Organizational Development

Work Redesign: Using Job Control and Psychological Flexibility to Make Change More Successful

Organizations are constantly changing. Whether it is a change in systems, positions or employees, these changes can affect the success of the organization if they are not executed properly. When a change, like work redesign, is taking place the amount job control and psychological flexibility an employee possesses can affect the overall success of the project.

What is Job Control?

“Job Control is one’s perceived ability to exert some influence over their work environment, in order to make it more rewarding and less threatening”. There are various negative outcomes associated with a decrease in job control, such as:
  • Mental and physical health problems
  • Job dissatisfaction
  • Sickness
  • Absence
  • Poor job performance
Work redesign is the process of determining what is currently happening within the position, determining what should happen in the future, and implementing any necessary changes to bridge the gap. Work redesign is assumed to improve these variables (mental and physical health problems, job dissatisfaction, etc.)  if there is an increase the amount of control that employees have over their work environments.

What is Psychological Flexibility?

“Psychological Flexibility is the ability to focus on the present moment and depending upon what the situation affords, persist with or change one’s behavior in pursuit of goals and values” People who are psychologically flexible attend to what is occurring right now. How psychologically flexible an employee is can aid in determining their mental health and how effective the employee will be when faced with change because people who are psychologically flexible are:
  • Less emotionally disturbed
  • Have more attentional resources for observing and reacting to opportunities that relate to company goals
For example, when two positions or jobs are being combined into one; a type of work redesign is taking place. If the employee is not psychologically flexible, they may be hesitant to accept the change because they may be fearful that they will lose their job in the future. If the employee is psychologically flexible, they will be better able to see the goal at hand and not be as focused and apprehensive of what may happen in the future.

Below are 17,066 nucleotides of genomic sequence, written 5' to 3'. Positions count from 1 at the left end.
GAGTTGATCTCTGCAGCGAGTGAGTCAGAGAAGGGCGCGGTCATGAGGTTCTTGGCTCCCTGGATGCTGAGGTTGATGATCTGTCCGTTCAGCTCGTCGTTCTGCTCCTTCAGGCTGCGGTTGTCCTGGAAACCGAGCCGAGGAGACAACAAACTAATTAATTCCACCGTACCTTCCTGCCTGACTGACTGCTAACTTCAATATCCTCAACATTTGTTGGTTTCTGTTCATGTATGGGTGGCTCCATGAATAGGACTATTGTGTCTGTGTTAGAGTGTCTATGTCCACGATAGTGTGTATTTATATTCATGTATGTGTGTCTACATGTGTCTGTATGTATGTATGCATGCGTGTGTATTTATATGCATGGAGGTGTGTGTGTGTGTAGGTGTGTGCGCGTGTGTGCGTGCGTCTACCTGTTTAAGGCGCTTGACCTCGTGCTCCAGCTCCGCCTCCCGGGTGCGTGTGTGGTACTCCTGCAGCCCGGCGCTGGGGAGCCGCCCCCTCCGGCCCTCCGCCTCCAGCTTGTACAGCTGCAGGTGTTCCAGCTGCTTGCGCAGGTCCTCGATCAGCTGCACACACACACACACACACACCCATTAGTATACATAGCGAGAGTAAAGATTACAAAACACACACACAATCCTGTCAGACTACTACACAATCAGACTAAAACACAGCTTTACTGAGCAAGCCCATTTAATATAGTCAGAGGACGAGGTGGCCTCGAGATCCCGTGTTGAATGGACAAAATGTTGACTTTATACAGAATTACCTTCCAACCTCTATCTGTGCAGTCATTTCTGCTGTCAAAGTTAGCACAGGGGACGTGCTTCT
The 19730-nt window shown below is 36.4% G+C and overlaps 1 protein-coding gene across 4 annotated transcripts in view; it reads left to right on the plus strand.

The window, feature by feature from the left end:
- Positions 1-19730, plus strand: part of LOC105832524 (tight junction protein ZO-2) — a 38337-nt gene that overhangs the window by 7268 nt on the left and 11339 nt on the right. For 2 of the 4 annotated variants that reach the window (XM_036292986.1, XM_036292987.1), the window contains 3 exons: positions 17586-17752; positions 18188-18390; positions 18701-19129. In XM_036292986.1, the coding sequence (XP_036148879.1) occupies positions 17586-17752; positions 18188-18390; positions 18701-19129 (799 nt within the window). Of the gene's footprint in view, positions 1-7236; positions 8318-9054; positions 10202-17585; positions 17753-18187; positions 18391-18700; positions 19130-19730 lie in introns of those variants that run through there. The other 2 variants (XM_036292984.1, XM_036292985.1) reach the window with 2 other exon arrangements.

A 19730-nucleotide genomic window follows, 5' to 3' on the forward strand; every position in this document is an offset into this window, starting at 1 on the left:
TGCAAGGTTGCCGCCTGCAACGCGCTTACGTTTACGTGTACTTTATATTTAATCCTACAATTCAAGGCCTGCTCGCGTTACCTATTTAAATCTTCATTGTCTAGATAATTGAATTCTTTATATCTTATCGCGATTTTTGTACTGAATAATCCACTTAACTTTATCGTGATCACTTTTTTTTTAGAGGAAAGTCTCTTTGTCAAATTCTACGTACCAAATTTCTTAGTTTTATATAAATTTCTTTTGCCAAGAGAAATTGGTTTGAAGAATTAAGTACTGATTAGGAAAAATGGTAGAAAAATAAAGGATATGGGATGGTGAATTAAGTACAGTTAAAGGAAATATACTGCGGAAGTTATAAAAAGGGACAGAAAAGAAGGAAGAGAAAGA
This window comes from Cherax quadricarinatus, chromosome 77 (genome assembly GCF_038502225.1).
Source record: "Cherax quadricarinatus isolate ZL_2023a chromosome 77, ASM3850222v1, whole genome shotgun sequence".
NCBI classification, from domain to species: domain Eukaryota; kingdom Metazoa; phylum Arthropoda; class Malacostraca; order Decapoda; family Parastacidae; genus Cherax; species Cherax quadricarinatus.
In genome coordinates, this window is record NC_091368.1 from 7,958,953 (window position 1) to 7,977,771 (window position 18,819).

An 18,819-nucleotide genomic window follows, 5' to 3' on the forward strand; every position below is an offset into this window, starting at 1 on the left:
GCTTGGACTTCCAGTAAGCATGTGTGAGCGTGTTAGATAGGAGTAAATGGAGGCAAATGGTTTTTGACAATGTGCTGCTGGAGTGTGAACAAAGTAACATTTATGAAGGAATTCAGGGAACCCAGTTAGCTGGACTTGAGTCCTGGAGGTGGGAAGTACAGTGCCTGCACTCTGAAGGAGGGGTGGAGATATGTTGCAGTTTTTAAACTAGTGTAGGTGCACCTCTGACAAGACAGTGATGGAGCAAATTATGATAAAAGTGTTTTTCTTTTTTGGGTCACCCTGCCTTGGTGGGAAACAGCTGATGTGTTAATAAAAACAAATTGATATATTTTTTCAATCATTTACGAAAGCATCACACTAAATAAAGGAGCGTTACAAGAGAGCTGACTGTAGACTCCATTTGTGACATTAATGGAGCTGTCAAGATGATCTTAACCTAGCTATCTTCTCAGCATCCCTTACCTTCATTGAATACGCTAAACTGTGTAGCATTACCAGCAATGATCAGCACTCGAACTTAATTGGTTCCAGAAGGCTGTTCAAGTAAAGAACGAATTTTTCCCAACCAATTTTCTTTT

How Does Job Control Relate to Psychological Flexibility?

Employees who are psychologically flexible are thought to be more cognizant of the present situation and the goal at hand. If employees with greater flexibility are given more job control they could possess the ability to recognize where, when and the degree to which they are flexible. Consequently, they will be able to recognize more opportunities to pursue behaviors that are goal-oriented. This will, in turn, make their work more rewarding or at the least, less aversive because they are directing both their attention and behavior towards the goal at hand. The more psychological flexibility an employee possesses, the more they will benefit from increased job control.

Implications for Practice

Below are some steps an individual can take to improve employees’ mental health and decrease absence rates within their organization: 1. Increase job control. This can be particularly beneficial when employees are psychologically flexible. This can be done through an intervention that allows employees to participate directly in the work redesign. 2. Improve psychological flexibility. This can be done (preferably before the work redesign) through an intervention, such as ACT – Assessment, Crisis Intervention, and Trauma Treatment. This intervention involves allowing employees to asses their internal processes and experiences at the present moment, in a non-judgmental, non-controlling manner, and focus on the present goal or situation, therefore, increasing their psychological flexibility.

Interpretation by:

Elizabeth Allen

The DeGarmo Group

This was a summary of the research and practice implications from: Bond, F., Flaxman, P., Bunce, D. (2008). The Influence of Psychological Flexibility on Work Redesign: Mediated Moderation of a Work Reorganization Intervention. Journal of Applied Psychology. 93(3), 645-654.